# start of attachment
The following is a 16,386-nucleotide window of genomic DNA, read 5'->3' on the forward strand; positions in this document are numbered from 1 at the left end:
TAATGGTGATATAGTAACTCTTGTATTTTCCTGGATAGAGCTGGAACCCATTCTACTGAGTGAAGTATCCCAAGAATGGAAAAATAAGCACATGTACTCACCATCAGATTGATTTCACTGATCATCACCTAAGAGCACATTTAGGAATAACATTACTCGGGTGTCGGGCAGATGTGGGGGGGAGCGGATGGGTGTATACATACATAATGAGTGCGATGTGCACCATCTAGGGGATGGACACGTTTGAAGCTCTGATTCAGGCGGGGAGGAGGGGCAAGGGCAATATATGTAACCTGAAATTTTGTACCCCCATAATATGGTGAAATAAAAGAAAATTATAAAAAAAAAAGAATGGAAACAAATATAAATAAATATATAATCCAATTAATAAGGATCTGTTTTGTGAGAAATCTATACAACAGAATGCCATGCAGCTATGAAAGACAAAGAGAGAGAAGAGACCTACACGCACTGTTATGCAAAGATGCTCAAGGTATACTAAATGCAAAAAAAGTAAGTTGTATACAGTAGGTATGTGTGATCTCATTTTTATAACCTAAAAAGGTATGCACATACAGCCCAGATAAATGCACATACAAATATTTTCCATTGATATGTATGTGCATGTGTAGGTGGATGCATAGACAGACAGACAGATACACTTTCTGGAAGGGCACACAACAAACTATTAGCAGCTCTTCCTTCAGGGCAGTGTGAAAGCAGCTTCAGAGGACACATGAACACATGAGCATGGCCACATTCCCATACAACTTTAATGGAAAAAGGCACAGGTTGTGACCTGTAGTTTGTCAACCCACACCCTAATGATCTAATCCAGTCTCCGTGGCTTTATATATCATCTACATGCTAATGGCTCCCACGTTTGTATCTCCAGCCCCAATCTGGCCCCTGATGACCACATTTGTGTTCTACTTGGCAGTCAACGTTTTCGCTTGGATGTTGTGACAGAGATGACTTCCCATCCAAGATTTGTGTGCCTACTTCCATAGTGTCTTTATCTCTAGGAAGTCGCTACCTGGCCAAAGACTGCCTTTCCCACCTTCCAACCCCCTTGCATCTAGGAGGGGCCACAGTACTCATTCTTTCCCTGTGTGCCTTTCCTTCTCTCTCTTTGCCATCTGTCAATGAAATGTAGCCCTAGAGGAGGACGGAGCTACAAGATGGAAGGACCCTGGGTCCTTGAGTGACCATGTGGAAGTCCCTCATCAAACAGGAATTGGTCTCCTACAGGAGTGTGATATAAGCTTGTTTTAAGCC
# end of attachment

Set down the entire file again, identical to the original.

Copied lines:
The following is a 16,386-nucleotide window of genomic DNA, read 5'->3' on the forward strand; positions in this document are numbered from 1 at the left end:
TAATGGTGATATAGTAACTCTTGTATTTTCCTGGATAGAGCTGGAACCCATTCTACTGAGTGAAGTATCCCAAGAATGGAAAAATAAGCACATGTACTCACCATCAGATTGATTTCACTGATCATCACCTAAGAGCACATTTAGGAATAACATTACTCGGGTGTCGGGCAGATGTGGGGGGGAGCGGATGGGTGTATACATACATAATGAGTGCGATGTGCACCATCTAGGGGATGGACACGTTTGAAGCTCTGATTCAGGCGGGGAGGAGGGGCAAGGGCAATATATGTAACCTGAAATTTTGTACCCCCATAATATGGTGAAATAAAAGAAAATTATAAAAAAAAAAGAATGGAAACAAATATAAATAAATATATAATCCAATTAATAAGGATCTGTTTTGTGAGAAATCTATACAACAGAATGCCATGCAGCTATGAAAGACAAAGAGAGAGAAGAGACCTACACGCACTGTTATGCAAAGATGCTCAAGGTATACTAAATGCAAAAAAAGTAAGTTGTATACAGTAGGTATGTGTGATCTCATTTTTATAACCTAAAAAGGTATGCACATACAGCCCAGATAAATGCACATACAAATATTTTCCATTGATATGTATGTGCATGTGTAGGTGGATGCATAGACAGACAGACAGATACACTTTCTGGAAGGGCACACAACAAACTATTAGCAGCTCTTCCTTCAGGGCAGTGTGAAAGCAGCTTCAGAGGACACATGAACACATGAGCATGGCCACATTCCCATACAACTTTAATGGAAAAAGGCACAGGTTGTGACCTGTAGTTTGTCAACCCACACCCTAATGATCTAATCCAGTCTCCGTGGCTTTATATATCATCTACATGCTAATGGCTCCCACGTTTGTATCTCCAGCCCCAATCTGGCCCCTGATGACCACATTTGTGTTCTACTTGGCAGTCAACGTTTTCGCTTGGATGTTGTGACAGAGATGACTTCCCATCCAAGATTTGTGTGCCTACTTCCATAGTGTCTTTATCTCTAGGAAGTCGCTACCTGGCCAAAGACTGCCTTTCCCACCTTCCAACCCCCTTGCATCTAGGAGGGGCCACAGTACTCATTCTTTCCCTGTGTGCCTTTCCTTCTCTCTCTTTGCCATCTGTCAATGAAATGTAGCCCTAGAGGAGGACGGAGCTACAAGATGGAAGGACCCTGGGTCCTTGAGTGACCATGTGGAAGTCCCTCATCAAACAGGAATTGGTCTCCTACAGGAGTGTGATATAAGCTTGTTTTAAGCC